So, that’s a transfer sheet in my first photo, which has been used multiple times and as you can see, plenty of ink stays put. The picture I was trying to make ended up a disaster, but this sheet began turning into a scene all on it’s own! The truth is that it photographed better than it really looks, which is far too blotchy and muddy. Yet here is the inspiration for a what could be a really good scene. I see a big old mountain top, maybe with a glacier wrapped around it. Yep, I’m probably gonna have to go for it.


I’ll keep you posted –


Your Buddy Bill


PS: here are some flower pictures that were made almost entirely via transfer painting and drawing. As you can see, the method results in very textural, irregular, sometimes blotchy, and always surprising marks!


Logan Flowering 288


Logan-Flowering-2 blooms


Logan Flowering 316





Logan studio shot 2-3-18


Good Morning!


The picture above is strange. What happens when there are so many textures that their cacophony almost tips into chaos? Could that much visual noise instead become a buzz that settles into a captivating view? The whole world is this ripe with texture – we just block most of it out. What happens if you can’t?


What happens when I make a picture defined by grays instead of darks? How far can I push the unpredictability of collaging? I know, my brain hurts, gears grinding, but so okay.


Below is a bonus photo, of another picture that might not be headed to the scrap pile after all. It wasn’t working (and still may not be), but right now I’m thinking it’s still breathing!


There won’t be a post tomorrow or Monday – I’ll be out of the studio.


Have the finest weekend –


Your Buddy Bill


Logan studio shot 2-3-18b



This morning’s picture began as an attempt to figure out exactly how I sometimes manage to make surprisingly crisp textures on my mountainsides. I know what I just said sounds odd. I mean, I’m the guy doing all of this, so I should know what’s happening, right? The thing is, I don’t because I’m working out new method. I can set up its circumstances and make my moves, yet there are variables in there I haven’t caught on to; one attempt ends up a total mess and the very next works out spectacularly. What happened differently?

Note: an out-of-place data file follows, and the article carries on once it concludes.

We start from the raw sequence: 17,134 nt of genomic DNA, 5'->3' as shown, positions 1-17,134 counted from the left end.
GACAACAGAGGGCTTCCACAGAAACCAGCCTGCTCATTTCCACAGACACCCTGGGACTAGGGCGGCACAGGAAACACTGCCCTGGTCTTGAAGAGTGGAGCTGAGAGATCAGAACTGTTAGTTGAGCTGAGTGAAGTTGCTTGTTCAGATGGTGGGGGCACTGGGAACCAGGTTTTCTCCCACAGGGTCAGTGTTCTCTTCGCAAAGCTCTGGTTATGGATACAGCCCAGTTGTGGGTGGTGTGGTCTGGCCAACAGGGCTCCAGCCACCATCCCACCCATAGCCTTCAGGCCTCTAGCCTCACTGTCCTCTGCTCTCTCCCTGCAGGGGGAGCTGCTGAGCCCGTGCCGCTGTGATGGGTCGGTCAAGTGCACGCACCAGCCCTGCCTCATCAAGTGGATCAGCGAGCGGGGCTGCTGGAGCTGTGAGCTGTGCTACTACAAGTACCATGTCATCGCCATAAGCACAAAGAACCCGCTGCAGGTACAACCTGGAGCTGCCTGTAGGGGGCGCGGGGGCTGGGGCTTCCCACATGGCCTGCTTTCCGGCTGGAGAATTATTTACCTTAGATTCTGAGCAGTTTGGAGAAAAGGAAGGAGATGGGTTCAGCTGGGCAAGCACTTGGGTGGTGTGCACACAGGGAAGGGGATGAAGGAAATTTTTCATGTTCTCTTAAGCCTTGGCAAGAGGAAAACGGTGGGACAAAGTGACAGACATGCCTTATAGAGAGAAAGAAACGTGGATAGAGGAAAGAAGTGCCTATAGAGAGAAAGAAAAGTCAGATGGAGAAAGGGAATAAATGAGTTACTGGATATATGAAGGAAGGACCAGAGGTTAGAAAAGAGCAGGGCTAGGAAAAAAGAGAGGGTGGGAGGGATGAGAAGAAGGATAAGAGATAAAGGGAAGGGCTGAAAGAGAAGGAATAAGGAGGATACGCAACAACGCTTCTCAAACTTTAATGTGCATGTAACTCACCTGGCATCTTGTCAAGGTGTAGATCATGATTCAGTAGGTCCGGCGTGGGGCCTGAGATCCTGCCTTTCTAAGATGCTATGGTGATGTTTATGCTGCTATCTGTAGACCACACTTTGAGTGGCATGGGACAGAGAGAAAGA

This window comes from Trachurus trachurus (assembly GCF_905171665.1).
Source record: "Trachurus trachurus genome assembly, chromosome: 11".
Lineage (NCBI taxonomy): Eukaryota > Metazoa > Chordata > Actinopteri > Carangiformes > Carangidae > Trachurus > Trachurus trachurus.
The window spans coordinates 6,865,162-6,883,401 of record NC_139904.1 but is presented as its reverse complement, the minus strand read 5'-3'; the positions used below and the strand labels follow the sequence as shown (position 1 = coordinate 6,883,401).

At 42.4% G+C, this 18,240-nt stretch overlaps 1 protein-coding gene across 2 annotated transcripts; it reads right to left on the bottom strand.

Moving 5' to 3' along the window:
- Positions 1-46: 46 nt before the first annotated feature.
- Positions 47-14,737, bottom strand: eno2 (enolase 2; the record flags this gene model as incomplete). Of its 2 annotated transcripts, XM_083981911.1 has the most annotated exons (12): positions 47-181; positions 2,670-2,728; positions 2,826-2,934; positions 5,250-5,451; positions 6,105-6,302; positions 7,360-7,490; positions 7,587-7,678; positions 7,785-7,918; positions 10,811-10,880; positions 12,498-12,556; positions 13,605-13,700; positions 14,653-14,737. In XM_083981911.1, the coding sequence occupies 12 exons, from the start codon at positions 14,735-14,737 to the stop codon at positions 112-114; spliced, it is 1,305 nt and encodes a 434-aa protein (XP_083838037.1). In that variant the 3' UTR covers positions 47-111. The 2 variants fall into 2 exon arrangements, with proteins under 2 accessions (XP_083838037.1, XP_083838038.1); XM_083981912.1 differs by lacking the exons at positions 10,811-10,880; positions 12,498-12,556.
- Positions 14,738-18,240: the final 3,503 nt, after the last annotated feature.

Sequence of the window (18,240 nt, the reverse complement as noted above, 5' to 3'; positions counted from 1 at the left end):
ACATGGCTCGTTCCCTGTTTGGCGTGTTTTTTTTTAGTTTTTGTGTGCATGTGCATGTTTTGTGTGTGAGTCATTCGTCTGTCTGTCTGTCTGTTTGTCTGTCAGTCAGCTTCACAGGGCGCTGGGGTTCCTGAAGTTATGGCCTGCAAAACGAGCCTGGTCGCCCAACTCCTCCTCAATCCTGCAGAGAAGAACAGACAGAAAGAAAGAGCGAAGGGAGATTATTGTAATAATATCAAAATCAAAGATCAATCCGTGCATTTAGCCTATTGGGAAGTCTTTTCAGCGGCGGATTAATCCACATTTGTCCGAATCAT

I don’t even know what to call what I’m doing – maybe flow printing or flow guidance? I certainly don’t understand it well enough to tell you about it yet. That’s one of the things I’ll work on this week. Meanwhile, here’s a wonderful little study of a Norwegian Mountain that has its head in the clouds and its feet in a fjord. Like I said, I don’t understand how some of this picture really happened, but it did and was such a gift. That gives me hope!


Logan Fjord Study 1



Hey Ya!


We have a little journey to take together – are ya ready?


About a week ago, I showed you this studio photo (below) of a strange painting. It was made of the surprisingly well matched left and right sheets that I salvaged from two previous failed pictures. My task was to make them into one picture, but how to do it?


Logan mountain in progress


The way forward involved all kinds of sneaky methods, but mostly depended on my creating and collaging in a jigsaw of newly painted/textured parts. I’m not sure when I decided the best camouflage for my mismatched middle was a glacier, but in this next photo (which I also showed you a few days ago) you can see the top half of it already glued in. Things were beginning to look good!


Logan Glacier Peak 1


Don’t you think we ought to chat a little more about how this collaging deal works? Take a look at the following photo and then we’ll continue our discussion:


Logan Glacier Peak 2


The trick is to cleverly paint and cut different pieces of paper so that in the end, you can’t see how they fit together, or where their seams are. In the photo above, I’ve begun trimming them into shape, but still have a ways to go. There are actually FOUR different pieces laying on top of this picture (and each other). In my next photo, I’ve outlined where their edges are:


Logan Glacier Peak 3


Once I’m satisfied with how all my parts fit in – and fit together – the next step is to sand their backs so they become very thin. I didn’t take pictures as I did that this time, but in the next sequence of photos you can see the same process carried through for an earlier piece:




Not only is the whole back of the patch sanded, but its edges are take down until they’re tissue thin. Below is the same patch held up against the light. You can really see those feathery edges now!




The last step is to spread glue thoroughly and thinly. Then you have to move quickly to get the patch laid down flat and tight.